The reason that America has failed to leverage any serious power against the CCP is a lack of will as much as ability, although governments always make noise against their most egregious behaviour, the reality is that the western governments are in love with the money that China is providing
But if you look at the path China has taken over the past few years it is heading down the dark path that is inevitable for a regime like that. They are bumping into all of their enemies in Asia and locking up more people at home, it is going to come to a head at some point and although the CCP may well win an election, they have made it impossible to have an election because the opposition is not preparing for an election, they have been criminalizesd. It is a massive house of cards.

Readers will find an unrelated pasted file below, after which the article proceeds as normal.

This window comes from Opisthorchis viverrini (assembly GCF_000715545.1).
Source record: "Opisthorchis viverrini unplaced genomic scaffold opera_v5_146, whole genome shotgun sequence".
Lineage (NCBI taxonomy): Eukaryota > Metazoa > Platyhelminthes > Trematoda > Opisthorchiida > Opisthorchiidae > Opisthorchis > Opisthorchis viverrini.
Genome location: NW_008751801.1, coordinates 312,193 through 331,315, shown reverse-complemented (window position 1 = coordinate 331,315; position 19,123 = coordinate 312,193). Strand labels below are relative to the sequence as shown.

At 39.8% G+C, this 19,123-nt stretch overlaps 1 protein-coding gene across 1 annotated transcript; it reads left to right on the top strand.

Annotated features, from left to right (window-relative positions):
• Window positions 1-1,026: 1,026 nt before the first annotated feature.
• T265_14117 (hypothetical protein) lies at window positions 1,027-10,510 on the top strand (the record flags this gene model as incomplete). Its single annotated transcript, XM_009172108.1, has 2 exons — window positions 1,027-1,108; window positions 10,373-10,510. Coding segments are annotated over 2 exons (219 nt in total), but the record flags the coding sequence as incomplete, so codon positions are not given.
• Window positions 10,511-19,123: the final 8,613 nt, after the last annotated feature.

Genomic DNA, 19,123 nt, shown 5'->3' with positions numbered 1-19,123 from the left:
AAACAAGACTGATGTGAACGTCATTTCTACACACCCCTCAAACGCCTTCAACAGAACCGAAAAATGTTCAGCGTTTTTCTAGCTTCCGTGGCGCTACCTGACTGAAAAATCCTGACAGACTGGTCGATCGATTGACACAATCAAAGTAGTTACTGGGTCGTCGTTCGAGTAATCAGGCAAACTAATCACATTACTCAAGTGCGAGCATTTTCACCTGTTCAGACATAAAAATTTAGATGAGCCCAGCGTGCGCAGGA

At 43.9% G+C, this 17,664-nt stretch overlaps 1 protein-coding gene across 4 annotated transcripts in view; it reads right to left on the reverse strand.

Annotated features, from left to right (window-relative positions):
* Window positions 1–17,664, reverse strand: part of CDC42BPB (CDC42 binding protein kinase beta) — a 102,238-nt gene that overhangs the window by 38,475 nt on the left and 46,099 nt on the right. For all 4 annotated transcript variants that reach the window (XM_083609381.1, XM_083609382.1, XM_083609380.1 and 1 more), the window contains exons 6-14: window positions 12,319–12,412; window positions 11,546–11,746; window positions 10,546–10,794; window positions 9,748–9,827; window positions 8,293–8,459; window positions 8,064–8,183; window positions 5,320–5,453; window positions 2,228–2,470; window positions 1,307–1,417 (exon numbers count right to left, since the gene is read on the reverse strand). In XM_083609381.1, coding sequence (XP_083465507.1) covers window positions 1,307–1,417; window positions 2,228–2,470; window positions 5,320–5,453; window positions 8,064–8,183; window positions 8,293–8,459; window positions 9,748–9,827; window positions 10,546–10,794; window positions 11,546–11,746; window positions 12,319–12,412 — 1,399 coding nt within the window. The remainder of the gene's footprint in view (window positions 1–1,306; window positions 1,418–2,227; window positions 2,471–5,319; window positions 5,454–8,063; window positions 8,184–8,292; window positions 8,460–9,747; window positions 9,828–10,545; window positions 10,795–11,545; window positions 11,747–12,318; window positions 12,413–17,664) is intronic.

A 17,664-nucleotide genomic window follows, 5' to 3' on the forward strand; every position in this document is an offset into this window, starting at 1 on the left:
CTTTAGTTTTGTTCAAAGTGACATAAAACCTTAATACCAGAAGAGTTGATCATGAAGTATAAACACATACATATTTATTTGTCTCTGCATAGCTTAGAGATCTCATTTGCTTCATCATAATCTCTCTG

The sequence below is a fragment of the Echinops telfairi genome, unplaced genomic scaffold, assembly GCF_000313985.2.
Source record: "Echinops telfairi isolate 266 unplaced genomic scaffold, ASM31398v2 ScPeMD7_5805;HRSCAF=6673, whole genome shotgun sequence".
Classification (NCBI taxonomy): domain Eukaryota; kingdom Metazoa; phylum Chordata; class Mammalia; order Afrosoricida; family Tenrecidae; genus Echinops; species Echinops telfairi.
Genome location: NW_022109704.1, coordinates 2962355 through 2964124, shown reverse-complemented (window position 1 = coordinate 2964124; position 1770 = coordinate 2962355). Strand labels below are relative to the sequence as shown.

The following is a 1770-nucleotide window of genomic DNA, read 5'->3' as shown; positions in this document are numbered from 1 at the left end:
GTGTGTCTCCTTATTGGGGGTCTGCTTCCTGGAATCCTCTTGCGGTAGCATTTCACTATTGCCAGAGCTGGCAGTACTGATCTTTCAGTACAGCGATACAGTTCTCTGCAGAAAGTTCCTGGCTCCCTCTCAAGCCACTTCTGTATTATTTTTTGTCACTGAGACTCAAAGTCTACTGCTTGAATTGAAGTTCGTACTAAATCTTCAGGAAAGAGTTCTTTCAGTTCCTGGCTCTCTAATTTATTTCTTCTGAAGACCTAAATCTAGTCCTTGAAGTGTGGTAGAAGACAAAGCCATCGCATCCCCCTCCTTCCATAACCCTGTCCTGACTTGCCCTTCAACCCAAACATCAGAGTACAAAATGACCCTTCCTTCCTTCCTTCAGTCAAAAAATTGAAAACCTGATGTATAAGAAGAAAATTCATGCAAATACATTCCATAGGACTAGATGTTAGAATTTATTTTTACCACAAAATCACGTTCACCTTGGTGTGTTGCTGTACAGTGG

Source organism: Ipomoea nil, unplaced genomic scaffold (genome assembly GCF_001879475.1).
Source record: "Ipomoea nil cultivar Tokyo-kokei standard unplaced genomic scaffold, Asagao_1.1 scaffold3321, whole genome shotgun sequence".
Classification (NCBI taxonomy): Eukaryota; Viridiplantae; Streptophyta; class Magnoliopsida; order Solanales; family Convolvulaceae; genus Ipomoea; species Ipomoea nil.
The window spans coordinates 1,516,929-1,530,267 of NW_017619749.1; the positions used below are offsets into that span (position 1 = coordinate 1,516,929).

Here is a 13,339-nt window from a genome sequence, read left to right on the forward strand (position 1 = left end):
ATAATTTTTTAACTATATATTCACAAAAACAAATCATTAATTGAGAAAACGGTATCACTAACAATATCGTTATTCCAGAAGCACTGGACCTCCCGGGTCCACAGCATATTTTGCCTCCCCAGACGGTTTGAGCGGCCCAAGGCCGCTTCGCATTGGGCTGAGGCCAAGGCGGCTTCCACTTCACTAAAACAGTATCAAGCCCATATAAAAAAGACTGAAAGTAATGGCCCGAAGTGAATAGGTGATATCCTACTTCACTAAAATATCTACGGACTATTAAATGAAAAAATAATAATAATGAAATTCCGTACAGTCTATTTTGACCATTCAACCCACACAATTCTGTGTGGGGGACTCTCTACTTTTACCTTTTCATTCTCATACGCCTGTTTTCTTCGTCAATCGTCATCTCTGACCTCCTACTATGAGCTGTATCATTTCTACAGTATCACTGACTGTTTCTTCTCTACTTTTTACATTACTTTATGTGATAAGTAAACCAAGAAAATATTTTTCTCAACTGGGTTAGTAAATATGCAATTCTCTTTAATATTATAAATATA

A good indication of their weakness is the lack of friends China has, the ‘one belt’ scheme which is touted as a way to unite Asia is in fact a big debt scheme, which doesn’t bring friends. I think it is a bit like the Soviet Union at the end, the government that seems so monolithic just needs one slip for the whole edifice to fall and just as the west can’t stand up to the, because of how they are designed, CCP can’t not piss people off and get to a point where the chickens come home, because of their design

July 31, 2017 @ 8:05 am | Comment

“The world remains shocked and appalled at Liu’s treatment”